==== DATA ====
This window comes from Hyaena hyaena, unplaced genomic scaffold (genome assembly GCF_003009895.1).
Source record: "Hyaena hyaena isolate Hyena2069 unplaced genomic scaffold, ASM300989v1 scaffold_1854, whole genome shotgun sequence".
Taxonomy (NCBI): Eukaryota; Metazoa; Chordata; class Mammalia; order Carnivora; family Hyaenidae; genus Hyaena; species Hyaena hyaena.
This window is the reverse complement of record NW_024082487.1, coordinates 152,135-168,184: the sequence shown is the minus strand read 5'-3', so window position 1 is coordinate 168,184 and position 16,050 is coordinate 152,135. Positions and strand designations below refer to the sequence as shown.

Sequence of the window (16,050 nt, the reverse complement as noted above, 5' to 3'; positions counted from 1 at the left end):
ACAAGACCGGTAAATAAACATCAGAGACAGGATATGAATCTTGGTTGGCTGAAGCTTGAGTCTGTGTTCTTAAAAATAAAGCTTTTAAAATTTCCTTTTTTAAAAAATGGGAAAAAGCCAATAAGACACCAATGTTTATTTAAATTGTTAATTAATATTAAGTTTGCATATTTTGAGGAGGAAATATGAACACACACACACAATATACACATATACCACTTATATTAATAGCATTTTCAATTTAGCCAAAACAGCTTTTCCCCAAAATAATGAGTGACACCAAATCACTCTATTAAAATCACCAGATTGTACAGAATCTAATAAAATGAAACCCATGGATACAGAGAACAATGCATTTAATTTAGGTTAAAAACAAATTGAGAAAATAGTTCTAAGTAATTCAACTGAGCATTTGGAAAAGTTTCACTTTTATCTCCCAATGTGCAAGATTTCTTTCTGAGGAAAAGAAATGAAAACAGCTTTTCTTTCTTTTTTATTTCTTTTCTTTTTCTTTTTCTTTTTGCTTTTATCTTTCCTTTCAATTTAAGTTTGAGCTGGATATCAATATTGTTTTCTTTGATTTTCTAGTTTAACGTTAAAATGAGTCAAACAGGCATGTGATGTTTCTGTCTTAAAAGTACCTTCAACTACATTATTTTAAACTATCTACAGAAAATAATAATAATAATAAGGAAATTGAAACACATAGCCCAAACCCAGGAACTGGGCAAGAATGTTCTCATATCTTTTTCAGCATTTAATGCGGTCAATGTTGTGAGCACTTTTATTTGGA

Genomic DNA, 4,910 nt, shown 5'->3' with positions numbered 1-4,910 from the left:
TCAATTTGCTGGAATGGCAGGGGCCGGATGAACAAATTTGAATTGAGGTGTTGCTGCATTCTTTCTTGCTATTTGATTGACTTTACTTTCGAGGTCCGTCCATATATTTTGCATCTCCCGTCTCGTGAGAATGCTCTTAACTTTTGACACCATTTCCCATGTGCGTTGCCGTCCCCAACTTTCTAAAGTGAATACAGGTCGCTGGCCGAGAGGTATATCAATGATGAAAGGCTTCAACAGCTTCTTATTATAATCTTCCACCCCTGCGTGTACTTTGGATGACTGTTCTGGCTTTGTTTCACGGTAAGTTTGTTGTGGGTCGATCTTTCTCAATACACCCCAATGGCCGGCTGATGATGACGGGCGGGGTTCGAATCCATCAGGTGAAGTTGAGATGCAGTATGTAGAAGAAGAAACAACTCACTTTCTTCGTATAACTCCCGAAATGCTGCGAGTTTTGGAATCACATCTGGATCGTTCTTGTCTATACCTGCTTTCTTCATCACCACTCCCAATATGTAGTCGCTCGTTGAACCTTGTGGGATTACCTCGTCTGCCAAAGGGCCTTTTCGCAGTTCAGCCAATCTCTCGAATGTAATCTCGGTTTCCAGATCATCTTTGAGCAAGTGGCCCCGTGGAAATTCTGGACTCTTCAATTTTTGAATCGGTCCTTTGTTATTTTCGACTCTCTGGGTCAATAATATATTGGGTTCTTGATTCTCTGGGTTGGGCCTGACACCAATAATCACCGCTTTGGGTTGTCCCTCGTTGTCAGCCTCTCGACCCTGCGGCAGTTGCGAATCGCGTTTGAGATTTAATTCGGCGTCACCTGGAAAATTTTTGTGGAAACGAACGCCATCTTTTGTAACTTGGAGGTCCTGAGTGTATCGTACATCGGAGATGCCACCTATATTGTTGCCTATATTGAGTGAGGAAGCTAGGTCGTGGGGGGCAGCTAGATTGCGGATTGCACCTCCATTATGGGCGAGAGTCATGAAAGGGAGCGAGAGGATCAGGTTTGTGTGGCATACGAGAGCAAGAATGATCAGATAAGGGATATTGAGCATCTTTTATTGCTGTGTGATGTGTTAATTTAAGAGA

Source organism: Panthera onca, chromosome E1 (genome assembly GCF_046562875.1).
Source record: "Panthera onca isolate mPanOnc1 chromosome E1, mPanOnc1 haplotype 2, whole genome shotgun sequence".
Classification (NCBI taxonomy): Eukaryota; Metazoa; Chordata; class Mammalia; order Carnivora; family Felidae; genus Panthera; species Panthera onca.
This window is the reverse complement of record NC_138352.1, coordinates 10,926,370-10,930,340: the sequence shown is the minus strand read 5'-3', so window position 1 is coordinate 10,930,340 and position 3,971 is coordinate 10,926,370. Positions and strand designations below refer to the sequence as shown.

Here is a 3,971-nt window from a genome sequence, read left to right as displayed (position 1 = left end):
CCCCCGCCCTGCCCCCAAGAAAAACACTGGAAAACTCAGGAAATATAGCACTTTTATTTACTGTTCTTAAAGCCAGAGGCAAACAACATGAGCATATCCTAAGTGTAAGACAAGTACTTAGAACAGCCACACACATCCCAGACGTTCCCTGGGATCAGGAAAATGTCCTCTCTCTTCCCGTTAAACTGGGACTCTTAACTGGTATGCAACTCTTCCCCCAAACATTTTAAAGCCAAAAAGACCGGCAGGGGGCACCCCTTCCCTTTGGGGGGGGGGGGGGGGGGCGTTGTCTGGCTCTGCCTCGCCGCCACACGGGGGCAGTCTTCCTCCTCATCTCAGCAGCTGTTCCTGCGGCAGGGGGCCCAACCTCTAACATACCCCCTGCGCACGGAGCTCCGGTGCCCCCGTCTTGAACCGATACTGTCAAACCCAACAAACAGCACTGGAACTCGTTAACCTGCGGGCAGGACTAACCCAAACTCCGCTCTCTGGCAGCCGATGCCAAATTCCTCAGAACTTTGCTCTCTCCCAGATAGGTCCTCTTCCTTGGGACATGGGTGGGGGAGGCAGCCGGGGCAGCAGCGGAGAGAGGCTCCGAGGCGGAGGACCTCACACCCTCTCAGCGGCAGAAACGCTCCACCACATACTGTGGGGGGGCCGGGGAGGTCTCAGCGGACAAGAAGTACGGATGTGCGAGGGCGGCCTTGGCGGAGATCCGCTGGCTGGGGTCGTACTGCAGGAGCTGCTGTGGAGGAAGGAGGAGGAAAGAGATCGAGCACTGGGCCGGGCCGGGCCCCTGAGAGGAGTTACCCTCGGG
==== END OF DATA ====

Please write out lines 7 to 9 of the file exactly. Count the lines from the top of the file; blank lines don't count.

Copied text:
Genomic DNA, 4,910 nt, shown 5'->3' with positions numbered 1-4,910 from the left:
TCAATTTGCTGGAATGGCAGGGGCCGGATGAACAAATTTGAATTGAGGTGTTGCTGCATTCTTTCTTGCTATTTGATTGACTTTACTTTCGAGGTCCGTCCATATATTTTGCATCTCCCGTCTCGTGAGAATGCTCTTAACTTTTGACACCATTTCCCATGTGCGTTGCCGTCCCCAACTTTCTAAAGTGAATACAGGTCGCTGGCCGAGAGGTATATCAATGATGAAAGGCTTCAACAGCTTCTTATTATAATCTTCCACCCCTGCGTGTACTTTGGATGACTGTTCTGGCTTTGTTTCACGGTAAGTTTGTTGTGGGTCGATCTTTCTCAATACACCCCAATGGCCGGCTGATGATGACGGGCGGGGTTCGAATCCATCAGGTGAAGTTGAGATGCAGTATGTAGAAGAAGAAACAACTCACTTTCTTCGTATAACTCCCGAAATGCTGCGAGTTTTGGAATCACATCTGGATCGTTCTTGTCTATACCTGCTTTCTTCATCACCACTCCCAATATGTAGTCGCTCGTTGAACCTTGTGGGATTACCTCGTCTGCCAAAGGGCCTTTTCGCAGTTCAGCCAATCTCTCGAATGTAATCTCGGTTTCCAGATCATCTTTGAGCAAGTGGCCCCGTGGAAATTCTGGACTCTTCAATTTTTGAATCGGTCCTTTGTTATTTTCGACTCTCTGGGTCAATAATATATTGGGTTCTTGATTCTCTGGGTTGGGCCTGACACCAATAATCACCGCTTTGGGTTGTCCCTCGTTGTCAGCCTCTCGACCCTGCGGCAGTTGCGAATCGCGTTTGAGATTTAATTCGGCGTCACCTGGAAAATTTTTGTGGAAACGAACGCCATCTTTTGTAACTTGGAGGTCCTGAGTGTATCGTACATCGGAGATGCCACCTATATTGTTGCCTATATTGAGTGAGGAAGCTAGGTCGTGGGGGGCAGCTAGATTGCGGATTGCACCTCCATTATGGGCGAGAGTCATGAAAGGGAGCGAGAGGATCAGGTTTGTGTGGCATACGAGAGCAAGAATGATCAGATAAGGGATATTGAGCATCTTTTATTGCTGTGTGATGTGTTAATTTAAGAGA

Source organism: Panthera onca, chromosome E1 (genome assembly GCF_046562875.1).